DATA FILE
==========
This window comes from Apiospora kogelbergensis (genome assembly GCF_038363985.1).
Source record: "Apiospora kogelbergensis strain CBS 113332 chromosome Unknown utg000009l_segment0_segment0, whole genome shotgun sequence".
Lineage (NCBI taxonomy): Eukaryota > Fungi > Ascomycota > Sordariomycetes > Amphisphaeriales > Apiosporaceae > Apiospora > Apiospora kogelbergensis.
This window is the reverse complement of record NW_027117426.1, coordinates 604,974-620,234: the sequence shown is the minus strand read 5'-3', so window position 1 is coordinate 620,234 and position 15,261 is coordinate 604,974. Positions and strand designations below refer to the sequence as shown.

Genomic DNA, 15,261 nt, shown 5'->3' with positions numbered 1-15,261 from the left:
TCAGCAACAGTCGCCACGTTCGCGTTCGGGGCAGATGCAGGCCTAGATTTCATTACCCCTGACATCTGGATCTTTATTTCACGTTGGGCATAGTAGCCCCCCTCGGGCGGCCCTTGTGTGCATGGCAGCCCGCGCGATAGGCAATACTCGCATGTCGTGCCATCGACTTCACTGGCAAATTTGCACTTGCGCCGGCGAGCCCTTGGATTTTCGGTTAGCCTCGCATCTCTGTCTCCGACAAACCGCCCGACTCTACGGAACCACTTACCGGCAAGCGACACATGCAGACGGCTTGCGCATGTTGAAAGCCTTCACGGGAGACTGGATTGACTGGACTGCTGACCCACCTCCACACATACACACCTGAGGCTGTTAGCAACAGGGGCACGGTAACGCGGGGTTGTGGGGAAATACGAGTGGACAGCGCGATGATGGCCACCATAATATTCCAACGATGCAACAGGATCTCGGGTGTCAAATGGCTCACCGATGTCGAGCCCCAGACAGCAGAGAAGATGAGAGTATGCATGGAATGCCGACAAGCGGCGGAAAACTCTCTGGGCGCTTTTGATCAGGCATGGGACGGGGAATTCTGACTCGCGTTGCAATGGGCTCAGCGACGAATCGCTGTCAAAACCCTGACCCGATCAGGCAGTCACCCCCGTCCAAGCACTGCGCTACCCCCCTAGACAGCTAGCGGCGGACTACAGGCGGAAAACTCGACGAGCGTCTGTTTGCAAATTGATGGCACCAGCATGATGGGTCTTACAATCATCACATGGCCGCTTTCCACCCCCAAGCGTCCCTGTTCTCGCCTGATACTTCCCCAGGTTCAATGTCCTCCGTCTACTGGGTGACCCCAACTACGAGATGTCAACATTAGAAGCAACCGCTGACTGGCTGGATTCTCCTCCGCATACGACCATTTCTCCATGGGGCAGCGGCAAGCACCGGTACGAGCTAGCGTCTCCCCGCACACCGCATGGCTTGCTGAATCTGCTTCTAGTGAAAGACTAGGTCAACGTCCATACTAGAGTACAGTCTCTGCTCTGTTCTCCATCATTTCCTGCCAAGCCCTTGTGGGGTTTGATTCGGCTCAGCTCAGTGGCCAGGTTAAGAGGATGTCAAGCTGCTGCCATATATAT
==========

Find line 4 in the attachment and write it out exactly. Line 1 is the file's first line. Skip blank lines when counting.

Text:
This window is the reverse complement of record NW_027117426.1, coordinates 604,974-620,234: the sequence shown is the minus strand read 5'-3', so window position 1 is coordinate 620,234 and position 15,261 is coordinate 604,974. Positions and strand designations below refer to the sequence as shown.